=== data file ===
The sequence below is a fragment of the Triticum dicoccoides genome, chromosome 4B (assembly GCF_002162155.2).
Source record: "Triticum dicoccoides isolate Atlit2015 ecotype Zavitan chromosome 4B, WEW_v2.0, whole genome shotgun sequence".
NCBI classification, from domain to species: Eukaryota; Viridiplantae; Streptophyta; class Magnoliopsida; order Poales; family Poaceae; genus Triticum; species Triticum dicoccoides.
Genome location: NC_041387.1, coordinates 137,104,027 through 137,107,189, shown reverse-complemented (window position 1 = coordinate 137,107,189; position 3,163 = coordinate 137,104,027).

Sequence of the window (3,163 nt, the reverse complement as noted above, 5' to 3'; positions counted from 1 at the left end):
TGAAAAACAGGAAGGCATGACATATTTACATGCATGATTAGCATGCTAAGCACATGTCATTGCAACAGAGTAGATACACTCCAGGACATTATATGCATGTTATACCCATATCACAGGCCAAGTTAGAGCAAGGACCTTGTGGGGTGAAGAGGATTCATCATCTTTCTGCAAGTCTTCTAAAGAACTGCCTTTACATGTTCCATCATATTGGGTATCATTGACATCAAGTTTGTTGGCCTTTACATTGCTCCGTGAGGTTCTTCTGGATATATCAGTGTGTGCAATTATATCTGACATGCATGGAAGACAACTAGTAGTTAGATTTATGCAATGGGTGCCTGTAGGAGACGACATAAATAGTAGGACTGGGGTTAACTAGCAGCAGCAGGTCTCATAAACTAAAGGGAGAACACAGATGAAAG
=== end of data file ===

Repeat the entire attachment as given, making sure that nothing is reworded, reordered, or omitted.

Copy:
The sequence below is a fragment of the Triticum dicoccoides genome, chromosome 4B (assembly GCF_002162155.2).
Source record: "Triticum dicoccoides isolate Atlit2015 ecotype Zavitan chromosome 4B, WEW_v2.0, whole genome shotgun sequence".
NCBI classification, from domain to species: Eukaryota; Viridiplantae; Streptophyta; class Magnoliopsida; order Poales; family Poaceae; genus Triticum; species Triticum dicoccoides.
Genome location: NC_041387.1, coordinates 137,104,027 through 137,107,189, shown reverse-complemented (window position 1 = coordinate 137,107,189; position 3,163 = coordinate 137,104,027).

Sequence of the window (3,163 nt, the reverse complement as noted above, 5' to 3'; positions counted from 1 at the left end):
TGAAAAACAGGAAGGCATGACATATTTACATGCATGATTAGCATGCTAAGCACATGTCATTGCAACAGAGTAGATACACTCCAGGACATTATATGCATGTTATACCCATATCACAGGCCAAGTTAGAGCAAGGACCTTGTGGGGTGAAGAGGATTCATCATCTTTCTGCAAGTCTTCTAAAGAACTGCCTTTACATGTTCCATCATATTGGGTATCATTGACATCAAGTTTGTTGGCCTTTACATTGCTCCGTGAGGTTCTTCTGGATATATCAGTGTGTGCAATTATATCTGACATGCATGGAAGACAACTAGTAGTTAGATTTATGCAATGGGTGCCTGTAGGAGACGACATAAATAGTAGGACTGGGGTTAACTAGCAGCAGCAGGTCTCATAAACTAAAGGGAGAACACAGATGAAAG